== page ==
HARTFORD-- Ventilators have been a topic of discussion as many states have been trying to secure them in large amounts due to the ever-increasing cases of COVID-19, but what if you could treat multiple patients on just one?
Senator Saud Anwar -- who is also an M.D. treating pulmonary diseases -- an engineer, and a manufacturer, are hoping to solve the shortage of ventilators by using one ventilator to treat not one, but 7 patients.
Engineer Robert Conley was contacted by Kevin Dyer whose company InterPRO (Deep River) specializes in 3-D printing, after Dyer had an idea to help the healthcare industry.
Dyer said, “Everybody wants to do something to, so this is a nice experience to feel like we are going to do something to help save lives.”
The idea is to have one ventilator treat multiple patients.
The air would be distributed through a plastic fitting evenly and with enough pressure so that each patient can breathe while being treated for symptoms of COVID-19.
Senator Anwar said, “This is only in a situation of a disaster this is not standard of care... so it is preparation for a desperate response for a desperate situation where if we don’t have enough ventilators and there are hundreds of people who are in need of them you try to save as many people as you can.”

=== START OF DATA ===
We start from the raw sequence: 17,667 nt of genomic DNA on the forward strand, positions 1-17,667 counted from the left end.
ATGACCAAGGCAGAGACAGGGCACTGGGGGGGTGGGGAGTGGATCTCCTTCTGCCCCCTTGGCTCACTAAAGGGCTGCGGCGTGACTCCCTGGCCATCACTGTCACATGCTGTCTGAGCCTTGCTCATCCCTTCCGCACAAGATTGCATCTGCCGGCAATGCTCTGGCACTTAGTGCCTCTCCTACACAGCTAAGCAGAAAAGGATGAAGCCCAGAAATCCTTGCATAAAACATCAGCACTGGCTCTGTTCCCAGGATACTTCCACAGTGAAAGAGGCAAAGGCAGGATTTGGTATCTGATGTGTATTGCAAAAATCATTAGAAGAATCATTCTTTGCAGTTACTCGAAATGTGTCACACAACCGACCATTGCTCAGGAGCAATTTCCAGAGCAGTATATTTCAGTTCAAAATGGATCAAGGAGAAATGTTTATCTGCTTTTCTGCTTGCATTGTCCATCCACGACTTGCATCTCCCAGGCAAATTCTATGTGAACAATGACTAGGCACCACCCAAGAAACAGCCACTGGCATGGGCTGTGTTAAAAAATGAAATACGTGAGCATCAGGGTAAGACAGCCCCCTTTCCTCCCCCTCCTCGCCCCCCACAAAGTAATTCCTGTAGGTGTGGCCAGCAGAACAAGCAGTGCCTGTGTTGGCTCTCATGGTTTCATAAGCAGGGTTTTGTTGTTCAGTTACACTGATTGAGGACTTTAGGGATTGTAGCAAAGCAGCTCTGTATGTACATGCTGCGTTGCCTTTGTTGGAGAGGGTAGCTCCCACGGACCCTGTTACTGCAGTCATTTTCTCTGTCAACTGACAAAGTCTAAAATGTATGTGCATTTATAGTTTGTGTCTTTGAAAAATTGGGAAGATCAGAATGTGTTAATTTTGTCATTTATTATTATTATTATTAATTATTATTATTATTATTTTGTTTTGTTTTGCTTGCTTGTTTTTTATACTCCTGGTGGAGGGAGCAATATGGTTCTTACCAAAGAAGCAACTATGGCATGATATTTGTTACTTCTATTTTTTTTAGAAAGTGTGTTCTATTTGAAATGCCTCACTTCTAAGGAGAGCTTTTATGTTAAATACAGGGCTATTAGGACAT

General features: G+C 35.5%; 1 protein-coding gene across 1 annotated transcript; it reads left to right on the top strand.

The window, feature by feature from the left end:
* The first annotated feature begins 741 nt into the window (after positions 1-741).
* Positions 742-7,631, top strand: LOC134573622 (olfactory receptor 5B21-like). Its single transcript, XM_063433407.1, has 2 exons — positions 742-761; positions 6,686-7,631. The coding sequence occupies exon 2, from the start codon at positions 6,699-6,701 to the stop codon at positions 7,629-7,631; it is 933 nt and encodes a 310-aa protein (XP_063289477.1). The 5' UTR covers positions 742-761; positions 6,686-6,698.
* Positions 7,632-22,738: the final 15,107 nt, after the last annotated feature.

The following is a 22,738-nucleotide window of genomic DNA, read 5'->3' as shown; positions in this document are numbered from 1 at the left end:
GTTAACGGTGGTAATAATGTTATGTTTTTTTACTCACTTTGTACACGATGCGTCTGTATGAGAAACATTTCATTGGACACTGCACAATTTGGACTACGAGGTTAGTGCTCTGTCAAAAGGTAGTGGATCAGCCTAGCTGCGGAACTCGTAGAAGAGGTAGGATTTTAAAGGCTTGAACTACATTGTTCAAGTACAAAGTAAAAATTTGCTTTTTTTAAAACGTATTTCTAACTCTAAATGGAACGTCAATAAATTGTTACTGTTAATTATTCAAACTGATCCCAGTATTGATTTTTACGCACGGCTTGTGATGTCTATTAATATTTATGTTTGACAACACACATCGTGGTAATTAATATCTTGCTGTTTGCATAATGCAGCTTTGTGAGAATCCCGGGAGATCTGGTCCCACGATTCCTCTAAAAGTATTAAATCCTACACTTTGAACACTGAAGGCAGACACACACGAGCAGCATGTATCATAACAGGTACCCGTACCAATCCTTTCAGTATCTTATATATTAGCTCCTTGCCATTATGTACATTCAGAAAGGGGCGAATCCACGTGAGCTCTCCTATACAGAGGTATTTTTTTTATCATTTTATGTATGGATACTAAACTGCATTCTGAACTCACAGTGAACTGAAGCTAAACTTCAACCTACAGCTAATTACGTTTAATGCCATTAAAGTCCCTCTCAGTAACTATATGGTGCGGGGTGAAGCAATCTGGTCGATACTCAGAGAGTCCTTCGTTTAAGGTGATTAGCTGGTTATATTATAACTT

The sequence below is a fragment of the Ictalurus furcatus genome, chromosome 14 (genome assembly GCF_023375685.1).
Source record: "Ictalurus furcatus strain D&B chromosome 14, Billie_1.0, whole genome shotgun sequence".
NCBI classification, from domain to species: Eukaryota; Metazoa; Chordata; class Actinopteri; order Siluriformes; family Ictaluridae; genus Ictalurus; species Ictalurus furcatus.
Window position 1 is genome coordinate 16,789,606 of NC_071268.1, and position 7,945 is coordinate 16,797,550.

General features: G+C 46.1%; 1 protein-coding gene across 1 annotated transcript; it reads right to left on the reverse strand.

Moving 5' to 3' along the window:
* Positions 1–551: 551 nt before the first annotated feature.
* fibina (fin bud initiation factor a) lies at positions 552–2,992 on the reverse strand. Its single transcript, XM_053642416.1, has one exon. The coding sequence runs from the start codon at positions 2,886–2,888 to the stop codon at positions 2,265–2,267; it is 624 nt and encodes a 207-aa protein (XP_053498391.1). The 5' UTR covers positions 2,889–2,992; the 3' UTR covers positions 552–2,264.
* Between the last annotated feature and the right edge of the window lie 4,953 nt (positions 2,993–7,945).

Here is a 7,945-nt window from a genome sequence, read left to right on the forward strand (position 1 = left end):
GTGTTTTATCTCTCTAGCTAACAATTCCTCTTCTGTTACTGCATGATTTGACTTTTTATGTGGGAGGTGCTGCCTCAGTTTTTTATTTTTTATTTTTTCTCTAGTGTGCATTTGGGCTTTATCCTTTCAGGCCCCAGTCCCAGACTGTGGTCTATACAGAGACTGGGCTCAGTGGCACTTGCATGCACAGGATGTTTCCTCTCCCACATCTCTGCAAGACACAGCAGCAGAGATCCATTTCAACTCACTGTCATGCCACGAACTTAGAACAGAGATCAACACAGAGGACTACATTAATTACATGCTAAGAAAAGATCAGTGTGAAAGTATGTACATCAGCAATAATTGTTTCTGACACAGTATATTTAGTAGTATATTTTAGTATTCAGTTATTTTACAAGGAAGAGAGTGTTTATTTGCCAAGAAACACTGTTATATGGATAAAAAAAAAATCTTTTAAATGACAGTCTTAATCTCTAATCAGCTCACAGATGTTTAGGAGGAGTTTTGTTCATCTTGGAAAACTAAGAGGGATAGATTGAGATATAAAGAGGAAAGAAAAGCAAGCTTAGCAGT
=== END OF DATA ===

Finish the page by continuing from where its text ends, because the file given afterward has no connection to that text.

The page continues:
The Society of Critical Care Medicine alongside other health associations sent out a statement addressing this invention, it states in part:
“Attempting to ventilate Multiple patients with COVID-19, could lead to poor outcomes and high mortality rates for all patients cohortedly. In accordance with the exceedingly difficult, but not uncommon, triage decisions often made in medical crises, it is better to purpose the ventilator to the patients most likely to benefit than to prevent.”
FOX61 brought these concerns to Senator Saud Anwar who says this design is meant to preserve life in unprecedented times.
“The machines do not fix the disease, the machine provides the support while your immune system is able to get rid of the disease, our job is to keep people as stable as we can while they are able to heal or improve and survive the impact of the illness,” said Senator Anwar.
Over the weekend, the group made a video explaining the technical aspects for healthcare professionals and some have already reached out to get the information to create their own.
Conley explained, “One of the most heartbreaking ones was this morning, I got from a Doctor in Zimbabwe that he lost a patient last night because they only had one ventilator, so if he had a 3-D print of our design he could have saved three other lives.”
Conley who designed the ventilator fitting says he will not be looking to get a patent but instead put the designs out as open-source for all to benefit.
“I’m diabetic, I’m not at the point where I need insulin, but at the time where the two scientists invented insulin felt it was such an important discovery they did not patent it and made it free to the public so this is my contribution the world, it’s going to be free,” said Conley.
The group says the ventilator fitting is experimental and will be undergoing tests so when it’s needed it can be used.